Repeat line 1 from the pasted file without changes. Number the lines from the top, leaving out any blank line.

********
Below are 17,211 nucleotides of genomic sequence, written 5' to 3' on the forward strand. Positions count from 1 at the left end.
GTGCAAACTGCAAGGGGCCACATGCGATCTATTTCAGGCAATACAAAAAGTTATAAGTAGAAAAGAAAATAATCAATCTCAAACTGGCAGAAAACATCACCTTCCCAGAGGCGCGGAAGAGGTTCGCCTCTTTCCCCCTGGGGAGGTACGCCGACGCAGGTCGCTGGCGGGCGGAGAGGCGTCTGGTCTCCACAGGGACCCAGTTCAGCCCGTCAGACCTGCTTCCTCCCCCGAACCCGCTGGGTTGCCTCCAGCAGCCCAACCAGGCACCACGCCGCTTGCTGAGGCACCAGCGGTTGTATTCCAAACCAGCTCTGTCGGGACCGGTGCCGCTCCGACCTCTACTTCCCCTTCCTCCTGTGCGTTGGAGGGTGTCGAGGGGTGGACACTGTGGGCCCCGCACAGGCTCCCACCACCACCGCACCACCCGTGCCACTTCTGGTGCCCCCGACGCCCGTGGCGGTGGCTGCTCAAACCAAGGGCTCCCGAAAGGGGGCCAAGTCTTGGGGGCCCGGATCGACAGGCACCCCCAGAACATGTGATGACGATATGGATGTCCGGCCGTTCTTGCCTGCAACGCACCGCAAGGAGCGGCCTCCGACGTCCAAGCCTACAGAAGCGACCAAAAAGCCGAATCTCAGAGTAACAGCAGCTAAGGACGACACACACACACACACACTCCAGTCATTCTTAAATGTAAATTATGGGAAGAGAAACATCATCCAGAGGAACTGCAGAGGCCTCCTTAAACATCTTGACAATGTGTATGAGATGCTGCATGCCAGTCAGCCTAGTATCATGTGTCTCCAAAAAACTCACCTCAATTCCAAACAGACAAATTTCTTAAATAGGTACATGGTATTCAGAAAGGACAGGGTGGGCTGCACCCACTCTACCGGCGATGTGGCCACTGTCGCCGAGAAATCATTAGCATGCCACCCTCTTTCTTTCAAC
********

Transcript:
Below are 17,211 nucleotides of genomic sequence, written 5' to 3' on the forward strand. Positions count from 1 at the left end.